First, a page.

Post from August 13, 2015 (↻ June 7, 2021), filed under Philosophy.
One of the most puzzling facts of our lives may be that we’re living in two realities.
One is physical reality.
The other is psychical reality.
Descartes knew, res extensa, res cogitans; others talked matter and consciousness; yet what I’m referring to here is substance dualism, even pluralism, with a trace belief in idealism (and yet then, no matter how confident at times, I’m really just a student).
Although intertwined, they’re not the same. They’re different, entirely valid realities.
Physical and psychical reality intersect through our bodies, but what other intersections, and boundaries, there are, we don’t really know. What consequences it has to live in—at least—two realities, we also don’t know. While we know a lot about physical reality, thanks to the scientific method, we may by now know less about psychical, mental reality than we ever did, also thanks to the scientific method (though also due to the Church, which, cf. Weber, “eliminated magic”).
When comparing the different models of reality that we have, the model that we live in two or more realities is the one that doesn’t only give more meaning, but that can also explain more (no matter that at the same time, it raises a great number of great new questions). For example, we’d get encouraged to look for said boundaries of physical and psychical reality that science so far misses, including ways to possibly explain phenomena like the placebo effect. We’d get an incentive to look at dreams more critically, lending force to the idea that dreams, too, represent other, and possibly just as valid, realities. And we might have more reason to believe that there is not just something to reincarnation—but also to having a soul.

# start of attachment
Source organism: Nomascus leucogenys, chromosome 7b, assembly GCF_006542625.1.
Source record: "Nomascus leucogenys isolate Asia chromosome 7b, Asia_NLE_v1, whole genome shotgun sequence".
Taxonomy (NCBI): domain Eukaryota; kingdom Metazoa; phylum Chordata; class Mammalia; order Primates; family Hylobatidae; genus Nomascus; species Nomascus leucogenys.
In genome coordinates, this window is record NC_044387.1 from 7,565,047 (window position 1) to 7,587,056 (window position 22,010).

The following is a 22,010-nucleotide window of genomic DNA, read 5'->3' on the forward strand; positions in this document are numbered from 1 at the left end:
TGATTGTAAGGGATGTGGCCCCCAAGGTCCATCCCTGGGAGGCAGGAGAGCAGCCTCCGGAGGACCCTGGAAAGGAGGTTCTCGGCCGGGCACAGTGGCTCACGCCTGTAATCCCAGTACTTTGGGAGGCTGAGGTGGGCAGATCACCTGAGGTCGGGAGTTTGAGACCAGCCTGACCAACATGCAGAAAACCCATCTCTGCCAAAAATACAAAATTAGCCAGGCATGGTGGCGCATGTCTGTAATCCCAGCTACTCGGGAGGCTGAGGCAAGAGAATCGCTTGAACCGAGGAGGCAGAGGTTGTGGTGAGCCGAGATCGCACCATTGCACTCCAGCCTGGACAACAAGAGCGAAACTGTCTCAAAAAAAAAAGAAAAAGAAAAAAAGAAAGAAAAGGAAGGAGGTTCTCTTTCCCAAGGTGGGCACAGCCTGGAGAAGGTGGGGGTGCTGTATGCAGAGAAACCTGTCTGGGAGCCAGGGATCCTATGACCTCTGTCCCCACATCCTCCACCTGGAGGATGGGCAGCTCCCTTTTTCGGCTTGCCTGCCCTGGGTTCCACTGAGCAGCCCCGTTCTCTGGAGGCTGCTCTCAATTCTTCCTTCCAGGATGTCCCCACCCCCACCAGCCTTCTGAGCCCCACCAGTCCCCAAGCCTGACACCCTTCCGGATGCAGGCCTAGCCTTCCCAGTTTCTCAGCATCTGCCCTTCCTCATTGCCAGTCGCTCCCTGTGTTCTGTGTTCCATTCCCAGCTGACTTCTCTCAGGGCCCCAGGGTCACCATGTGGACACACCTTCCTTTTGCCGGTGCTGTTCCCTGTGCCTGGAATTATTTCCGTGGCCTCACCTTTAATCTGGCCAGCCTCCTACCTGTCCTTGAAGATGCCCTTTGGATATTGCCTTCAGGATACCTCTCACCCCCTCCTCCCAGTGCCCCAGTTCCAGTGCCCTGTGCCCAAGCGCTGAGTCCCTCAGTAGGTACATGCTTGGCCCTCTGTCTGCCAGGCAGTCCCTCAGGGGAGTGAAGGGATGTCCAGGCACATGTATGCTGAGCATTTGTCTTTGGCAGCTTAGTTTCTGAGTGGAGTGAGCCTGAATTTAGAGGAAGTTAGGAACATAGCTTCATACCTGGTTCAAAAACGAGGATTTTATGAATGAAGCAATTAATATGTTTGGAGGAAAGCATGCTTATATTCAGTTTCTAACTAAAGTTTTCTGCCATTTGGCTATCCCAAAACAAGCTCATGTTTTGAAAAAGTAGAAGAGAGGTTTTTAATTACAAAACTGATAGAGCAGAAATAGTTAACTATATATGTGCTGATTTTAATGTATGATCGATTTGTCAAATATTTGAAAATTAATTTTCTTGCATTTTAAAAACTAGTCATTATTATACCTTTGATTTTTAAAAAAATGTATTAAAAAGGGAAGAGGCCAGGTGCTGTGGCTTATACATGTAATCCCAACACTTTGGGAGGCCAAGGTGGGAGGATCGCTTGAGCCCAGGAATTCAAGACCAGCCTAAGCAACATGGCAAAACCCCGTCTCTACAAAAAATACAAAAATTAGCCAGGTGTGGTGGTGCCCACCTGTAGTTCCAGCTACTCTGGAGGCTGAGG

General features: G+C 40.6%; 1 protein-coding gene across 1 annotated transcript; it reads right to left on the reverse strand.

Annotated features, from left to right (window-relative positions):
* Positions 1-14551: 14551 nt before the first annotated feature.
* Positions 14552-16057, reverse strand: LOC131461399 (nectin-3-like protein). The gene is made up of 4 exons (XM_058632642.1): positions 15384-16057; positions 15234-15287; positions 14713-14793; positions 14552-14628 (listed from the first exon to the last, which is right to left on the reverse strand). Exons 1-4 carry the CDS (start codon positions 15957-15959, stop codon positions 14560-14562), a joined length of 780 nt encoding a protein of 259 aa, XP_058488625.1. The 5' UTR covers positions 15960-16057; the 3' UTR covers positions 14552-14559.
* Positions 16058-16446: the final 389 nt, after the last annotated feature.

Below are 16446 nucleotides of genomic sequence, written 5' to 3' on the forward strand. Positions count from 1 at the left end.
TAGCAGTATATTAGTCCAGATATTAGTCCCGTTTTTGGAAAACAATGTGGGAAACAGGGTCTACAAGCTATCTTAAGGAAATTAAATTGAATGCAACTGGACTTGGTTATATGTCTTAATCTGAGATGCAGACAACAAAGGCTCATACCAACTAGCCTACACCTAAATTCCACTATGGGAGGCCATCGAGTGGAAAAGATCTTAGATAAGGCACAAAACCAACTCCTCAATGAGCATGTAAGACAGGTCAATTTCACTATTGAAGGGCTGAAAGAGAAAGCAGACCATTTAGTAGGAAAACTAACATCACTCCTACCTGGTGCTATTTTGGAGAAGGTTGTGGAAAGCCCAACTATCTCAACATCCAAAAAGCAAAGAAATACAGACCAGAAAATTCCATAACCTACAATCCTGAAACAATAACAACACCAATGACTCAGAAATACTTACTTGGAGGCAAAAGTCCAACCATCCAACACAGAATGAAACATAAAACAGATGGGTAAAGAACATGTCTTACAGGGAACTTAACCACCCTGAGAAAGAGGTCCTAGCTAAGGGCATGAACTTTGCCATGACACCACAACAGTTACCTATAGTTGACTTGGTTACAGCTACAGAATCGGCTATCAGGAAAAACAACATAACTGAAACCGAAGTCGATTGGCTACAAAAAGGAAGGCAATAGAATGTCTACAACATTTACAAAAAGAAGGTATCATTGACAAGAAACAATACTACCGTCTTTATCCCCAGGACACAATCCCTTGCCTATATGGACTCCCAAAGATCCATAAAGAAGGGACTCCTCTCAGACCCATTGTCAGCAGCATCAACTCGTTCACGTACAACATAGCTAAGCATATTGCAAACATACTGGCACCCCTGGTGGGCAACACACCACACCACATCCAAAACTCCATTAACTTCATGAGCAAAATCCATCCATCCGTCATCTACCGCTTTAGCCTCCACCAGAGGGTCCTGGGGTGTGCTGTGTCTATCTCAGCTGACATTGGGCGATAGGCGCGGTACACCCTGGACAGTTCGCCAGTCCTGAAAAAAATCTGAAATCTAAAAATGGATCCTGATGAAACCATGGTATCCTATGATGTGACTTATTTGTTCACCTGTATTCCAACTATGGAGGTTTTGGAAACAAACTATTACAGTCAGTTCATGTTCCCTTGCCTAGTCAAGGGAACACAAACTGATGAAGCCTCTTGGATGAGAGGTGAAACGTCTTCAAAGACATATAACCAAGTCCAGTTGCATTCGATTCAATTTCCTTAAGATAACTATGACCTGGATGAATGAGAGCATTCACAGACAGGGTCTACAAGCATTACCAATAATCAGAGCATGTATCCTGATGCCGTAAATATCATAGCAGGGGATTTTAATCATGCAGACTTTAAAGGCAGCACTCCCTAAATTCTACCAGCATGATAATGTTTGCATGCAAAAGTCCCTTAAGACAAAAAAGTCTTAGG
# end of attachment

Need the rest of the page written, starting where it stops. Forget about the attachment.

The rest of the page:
Yet that may all go far for the moment. Right now we may just want to consider that we live in at least two realities, realities that are relevant for us. That should want to understand, and then include more thoroughly in our views and teachings of our reality system. For what we currently, commonly accept about our lives appears rather wildly inaccurate—to a good degree, perhaps, thanks to science.
is an assertion that directly contradicts our immediate experience, which teaches us that a human being, or any other similar living creature, is a psycho-physical and not only a physical unity.
—Wilhelm Wundt: An Introduction to Psychology (1911).
I’m Jens Oliver Meiert, and I’m an engineering manager and author. I’ve worked as a technical lead for Google, I’m close to the W3C and the WHATWG, and I write and review books for O’Reilly. Other than that, I love trying things, sometimes including philosophy, art, and adventure. Here on meiert.com I share some of my views and experiences.
If you have questions or suggestions about what I write, please leave a comment (if available) or a message.
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Perhaps my most interesting book: 100 Things I Learned as an Everyday Adventurer (2013). During my time in the States I started trying everything. Everything. Then I noticed that wasn’t only fun, it was also useful. Available at Amazon, Apple Books, Kobo, Google Play Books, and Leanpub.